-Guatemala is the most dangerous place on the world to be a woman.
-the death rate of women in prostitution is 40% higher than those in the general population. and authorities rarely do anything about it. the “happy hooker” narrative is a myth!
-a new form of femicide is deliberately infecting women with aids by forcible rape.
-the economic disadvantage of women results in poor health care, more dangerous jobs, living in crime ridden neighborhoods. The long term result is femicide by patriarchy.
-naming a problem can be a powerful tool, for this reason we must insist on using the term “femicide” to describe the problem of females being murdered by males.
advancing DV/SA policy using political strategies and networking by Tralonn Shorter:
-every lawmaker has an agenda
-75% of policy work is relationship building. 25% is the substance of policy.
-aspects to political strategies: governmental relations, media affairs and grassroots advocacy.
-lots of intrigue going on behind the scene of VAWA legislation. speaker of the house, John Boehner and majority leader, Eric Cantor acknowledges to NACDV lobbyists that they messed up in their version of the bill but wee unwilling to change course. lbol (laughing bitterly out loud).
-as October 1, 2011 VAWA is no longer in effect. think about that. how is it possible that we no longer have a law in this country specifically outlawing violence against women?
-contact Mitch McConnell and Hohn Boehner–tell them to do their job and reauthorize VAWA.
-dream job remains lobbyist specializing in domestic violence policy. sigh, i have no idea how I can ever make this happen.
exploring the use of restorative justice by Nina Balsam
-restorative justice is a process to put things right and re-focus this effort to meet the needs of victims.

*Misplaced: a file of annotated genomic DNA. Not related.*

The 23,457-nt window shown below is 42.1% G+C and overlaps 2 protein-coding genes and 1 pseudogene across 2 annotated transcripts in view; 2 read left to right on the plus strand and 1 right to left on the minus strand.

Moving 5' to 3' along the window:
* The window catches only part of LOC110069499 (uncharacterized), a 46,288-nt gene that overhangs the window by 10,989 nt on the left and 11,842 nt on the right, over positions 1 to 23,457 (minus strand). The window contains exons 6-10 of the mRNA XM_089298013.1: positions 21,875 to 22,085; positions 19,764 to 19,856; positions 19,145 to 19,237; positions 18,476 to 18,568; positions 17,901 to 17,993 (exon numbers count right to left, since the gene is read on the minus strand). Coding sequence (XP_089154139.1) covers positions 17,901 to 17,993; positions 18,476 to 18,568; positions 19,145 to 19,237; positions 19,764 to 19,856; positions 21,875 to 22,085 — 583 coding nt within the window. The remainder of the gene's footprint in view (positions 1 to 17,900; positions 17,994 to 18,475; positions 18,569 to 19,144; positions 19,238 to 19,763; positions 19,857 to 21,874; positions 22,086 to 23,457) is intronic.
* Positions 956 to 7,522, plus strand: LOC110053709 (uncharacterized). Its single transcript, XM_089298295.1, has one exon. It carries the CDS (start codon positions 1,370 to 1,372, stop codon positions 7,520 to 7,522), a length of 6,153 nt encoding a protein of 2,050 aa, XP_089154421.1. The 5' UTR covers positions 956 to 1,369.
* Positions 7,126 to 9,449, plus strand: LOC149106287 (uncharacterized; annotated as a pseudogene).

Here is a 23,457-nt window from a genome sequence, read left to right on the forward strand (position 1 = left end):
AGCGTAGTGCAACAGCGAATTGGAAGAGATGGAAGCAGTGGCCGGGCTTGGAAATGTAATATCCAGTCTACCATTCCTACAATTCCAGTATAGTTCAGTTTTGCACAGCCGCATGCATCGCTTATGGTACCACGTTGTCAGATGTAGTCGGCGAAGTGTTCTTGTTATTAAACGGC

-this process seeks to hold the offender accountable by applying intense community pressure.
-restorative justice puts the key decision making in the hands of the victims.
-models of restorative justice: victim/offender dialog; family group conferencing; circle sentencing; community boards; victim impact panels.
-specifically sentencing circles in Minnesota have a 95% success rate. only 5% of batterers re-offend.
-places in the US doing restorative justice: Duluth, Minnesota; St. Louis, Missouri; Austin, TX; Springville, OR.
-number of the day, 75%: the rate of co-occurrence between ipv and child abuse.
-transformational process for offender by using a respected family member to pressure them to get rid of patriarchal beliefs.
-cultural competence can be built into restorative justice making it vastly superior to the western criminal justice system.
-no fatalities ever after a family goes through the restorative justice process.
-oh Arizona, when have you ever gotten anything relating to dv right? if you hear about their peace or healing circles they are a load of crap (based on the ever popular victim blaming model) and should be discredited.
Whelp, that’s all for today. I’ll be back tomorrow with women’s use of violence, determining primary aggressors and domestic violence courts.
I will also be presenting myself on how not to become a secondary oppressor.
Thanks for your posts. This is amazing. Makes me feel a little sick, but still amazing.
And as for this: “-a new form of femicide is deliberately infecting women with aids by forcible rape.” Last semester I took a senior level pathophysiology course at Utah Valley University and the professor showed statistics about the AIDS epidemic in the US, including trending by gender cases over the past several decades . . . The supposition and personal belief he communicated to this group of pre-med and nursing students: Men are deliberately infecting women.
Here in Happy Valley there are a few good souls who see what’s what.
What an incredibly depressing theory. It’s hard to understand how somebody could do that to another individual. I’m glad there are researchers and academics who are able to point out this trend and hopefully it can be brought to the attention of policymakers who can criminalize intentional infecting.